In all of these cases, a defensive publication puts the IP into the public sphere. Even disclosing only certain aspects of the invention ensures that the subject matter becomes prior art, making it extremely difficult for a patent examiner to allow any meaningful claims that contain the published material. Thus, a defensive publication can secure your freedom to operate while reducing filing, prosecution and maintenance expenses.
Defensive publication drawbacks
Sometimes, taking the defensive publication route is not the right move — or can even backfire. In the end, defensive publishing authorizes anyone to take your IP and use it as they please.
Also, because defensive publication is equivalent to prior art and bars the relevant material from being the subject of any meaningful patent protection, it counts against all future filings. This means your own filings are impacted in the same way as your competitors'. There are some narrow exceptions to this that vary around the world, for example:
- Utility or design patent filings in the United States with filing dates no later than one year after the disclosure can contain an inventor's prior art. Otherwise, Title 35 Section 102(a)(1) provisions apply.
- Japanese Patent Law (JPL) Article 30(2) provides a similar one-year grace period after the defensive publication, during which a patent application containing prior art can still be filed.
- Under Article 55 of the European Patent Convention (EPC), the European Patent Office (EPO) will not count public disclosure against a patent applicant provided they file no later than six months after disclosure and the prior art was publicized through some malfeasance ("evident abuse") or as part of "an official, or officially recognized, international exhibition." (These are primarily scientific and industry exhibitions.)
Last but not least, any lack of clarity in a defensive publication (e.g., informal or vague language that could be potentially misinterpreted or misunderstood) weakens its efficacy. Precision is key, and the disclosure must also avoid excessively detailed information as this could similarly inhibit clearness.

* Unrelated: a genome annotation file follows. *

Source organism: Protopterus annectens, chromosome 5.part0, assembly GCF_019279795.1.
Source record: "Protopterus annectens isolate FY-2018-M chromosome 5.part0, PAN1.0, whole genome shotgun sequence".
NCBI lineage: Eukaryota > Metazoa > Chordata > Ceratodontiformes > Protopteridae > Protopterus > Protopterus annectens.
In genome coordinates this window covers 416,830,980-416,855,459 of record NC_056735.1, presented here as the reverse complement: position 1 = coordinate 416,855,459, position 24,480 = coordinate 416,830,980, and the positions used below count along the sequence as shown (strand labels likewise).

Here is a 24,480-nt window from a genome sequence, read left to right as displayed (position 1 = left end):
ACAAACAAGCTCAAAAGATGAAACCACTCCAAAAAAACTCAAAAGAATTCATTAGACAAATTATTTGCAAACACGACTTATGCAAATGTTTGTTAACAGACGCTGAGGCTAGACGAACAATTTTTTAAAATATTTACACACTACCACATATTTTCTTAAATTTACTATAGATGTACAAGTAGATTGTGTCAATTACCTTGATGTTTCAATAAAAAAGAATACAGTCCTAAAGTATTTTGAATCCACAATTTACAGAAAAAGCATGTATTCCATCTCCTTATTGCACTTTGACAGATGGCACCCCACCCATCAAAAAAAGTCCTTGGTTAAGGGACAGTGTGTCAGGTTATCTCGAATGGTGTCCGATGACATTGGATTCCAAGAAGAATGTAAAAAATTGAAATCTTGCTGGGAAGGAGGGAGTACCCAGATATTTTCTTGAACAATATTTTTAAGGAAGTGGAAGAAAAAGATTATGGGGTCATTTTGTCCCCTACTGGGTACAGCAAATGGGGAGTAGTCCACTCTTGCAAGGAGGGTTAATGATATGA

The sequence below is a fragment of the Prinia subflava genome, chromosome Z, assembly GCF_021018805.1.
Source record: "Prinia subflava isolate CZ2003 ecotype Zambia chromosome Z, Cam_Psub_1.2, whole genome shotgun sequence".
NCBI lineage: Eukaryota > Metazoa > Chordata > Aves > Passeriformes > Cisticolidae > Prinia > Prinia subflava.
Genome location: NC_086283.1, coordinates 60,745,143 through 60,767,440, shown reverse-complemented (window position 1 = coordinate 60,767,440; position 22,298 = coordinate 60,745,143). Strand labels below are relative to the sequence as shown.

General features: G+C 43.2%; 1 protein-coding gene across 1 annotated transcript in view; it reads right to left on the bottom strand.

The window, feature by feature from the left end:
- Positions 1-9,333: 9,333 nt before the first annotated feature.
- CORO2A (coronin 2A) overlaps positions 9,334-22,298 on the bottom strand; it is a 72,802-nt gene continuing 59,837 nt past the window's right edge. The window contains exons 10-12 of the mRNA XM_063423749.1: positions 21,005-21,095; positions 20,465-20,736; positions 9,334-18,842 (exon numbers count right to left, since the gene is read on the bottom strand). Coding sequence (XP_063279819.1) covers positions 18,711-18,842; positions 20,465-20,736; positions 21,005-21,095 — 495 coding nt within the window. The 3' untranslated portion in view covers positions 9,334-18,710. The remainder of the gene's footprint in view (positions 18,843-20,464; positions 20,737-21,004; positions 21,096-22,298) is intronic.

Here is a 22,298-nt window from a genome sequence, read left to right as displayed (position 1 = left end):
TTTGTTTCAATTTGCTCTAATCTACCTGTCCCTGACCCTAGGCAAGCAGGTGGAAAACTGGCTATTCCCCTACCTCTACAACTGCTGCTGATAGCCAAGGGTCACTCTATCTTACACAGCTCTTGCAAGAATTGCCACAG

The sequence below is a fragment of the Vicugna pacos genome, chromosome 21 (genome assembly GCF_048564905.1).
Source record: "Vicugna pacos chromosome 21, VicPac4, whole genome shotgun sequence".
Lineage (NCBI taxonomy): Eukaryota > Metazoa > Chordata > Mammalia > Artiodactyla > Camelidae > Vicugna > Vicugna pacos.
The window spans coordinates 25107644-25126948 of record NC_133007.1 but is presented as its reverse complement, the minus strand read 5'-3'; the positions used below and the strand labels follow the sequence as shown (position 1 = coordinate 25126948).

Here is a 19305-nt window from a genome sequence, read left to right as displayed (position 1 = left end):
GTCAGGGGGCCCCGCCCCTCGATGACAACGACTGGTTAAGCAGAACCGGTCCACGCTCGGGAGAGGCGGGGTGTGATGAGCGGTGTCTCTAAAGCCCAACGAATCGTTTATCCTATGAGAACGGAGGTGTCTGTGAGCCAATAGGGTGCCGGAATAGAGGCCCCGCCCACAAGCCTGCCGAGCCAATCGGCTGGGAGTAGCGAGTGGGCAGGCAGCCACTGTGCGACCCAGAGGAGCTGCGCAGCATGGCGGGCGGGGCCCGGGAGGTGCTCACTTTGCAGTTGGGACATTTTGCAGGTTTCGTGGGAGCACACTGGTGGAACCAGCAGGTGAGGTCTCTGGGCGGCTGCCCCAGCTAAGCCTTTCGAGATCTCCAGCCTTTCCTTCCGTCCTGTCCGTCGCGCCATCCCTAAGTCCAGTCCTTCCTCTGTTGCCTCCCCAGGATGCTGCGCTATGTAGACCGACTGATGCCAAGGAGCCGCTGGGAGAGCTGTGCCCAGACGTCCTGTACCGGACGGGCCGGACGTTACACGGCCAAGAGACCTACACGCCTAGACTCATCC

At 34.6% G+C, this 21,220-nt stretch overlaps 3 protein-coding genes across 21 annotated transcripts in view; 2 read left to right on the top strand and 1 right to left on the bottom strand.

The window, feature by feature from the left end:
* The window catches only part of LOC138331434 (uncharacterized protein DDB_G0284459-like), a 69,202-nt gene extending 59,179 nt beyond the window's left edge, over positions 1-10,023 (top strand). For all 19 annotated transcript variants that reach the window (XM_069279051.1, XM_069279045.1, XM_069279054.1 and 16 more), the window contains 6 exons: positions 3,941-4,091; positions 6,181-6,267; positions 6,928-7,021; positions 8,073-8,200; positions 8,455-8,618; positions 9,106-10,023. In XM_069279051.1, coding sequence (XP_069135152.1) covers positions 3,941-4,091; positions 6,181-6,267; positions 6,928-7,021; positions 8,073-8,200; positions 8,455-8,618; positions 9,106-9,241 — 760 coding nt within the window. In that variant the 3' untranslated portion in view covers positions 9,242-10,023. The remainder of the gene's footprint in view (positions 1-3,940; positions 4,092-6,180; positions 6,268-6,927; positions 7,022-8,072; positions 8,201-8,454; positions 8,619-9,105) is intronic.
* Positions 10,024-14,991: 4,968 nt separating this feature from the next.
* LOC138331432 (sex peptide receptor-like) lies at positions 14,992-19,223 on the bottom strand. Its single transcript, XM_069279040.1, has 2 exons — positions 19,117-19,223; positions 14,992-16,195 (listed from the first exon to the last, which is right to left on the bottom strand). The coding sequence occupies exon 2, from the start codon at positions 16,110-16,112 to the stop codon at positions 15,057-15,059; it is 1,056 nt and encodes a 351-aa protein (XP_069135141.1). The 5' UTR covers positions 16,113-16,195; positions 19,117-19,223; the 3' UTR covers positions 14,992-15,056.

Crafting a multifaceted IP strategy
No sound IP management / protection strategy is myopic or inflexible — it must be ready to use all available tools at the appropriate times. Identifying when to publish defensively and when to go down the traditional patent route is critical to your long-term innovation goals.
The decision to employ a defensive publication program or similar disclosure method should not be taken lightly and must consider various aspects. These include, but are not limited to, market value, the state of the industry, the potential to create (or reduce) competitive advantage and how filing — or disclosure — would affect your other and future IP.
Published technical disclosures, used in conjunction with patents, can strengthen an IP portfolio and facilitate market expansion by preempting the competition. Consult Dennemeyer's patent law experts to discuss the specifics of these tactics and how (and when) it is best to implement them in your business plan.
There is no simple answer to the question, "How long does it take to get a patent?" Jurisdictional law, office backlog and application quality all play into it.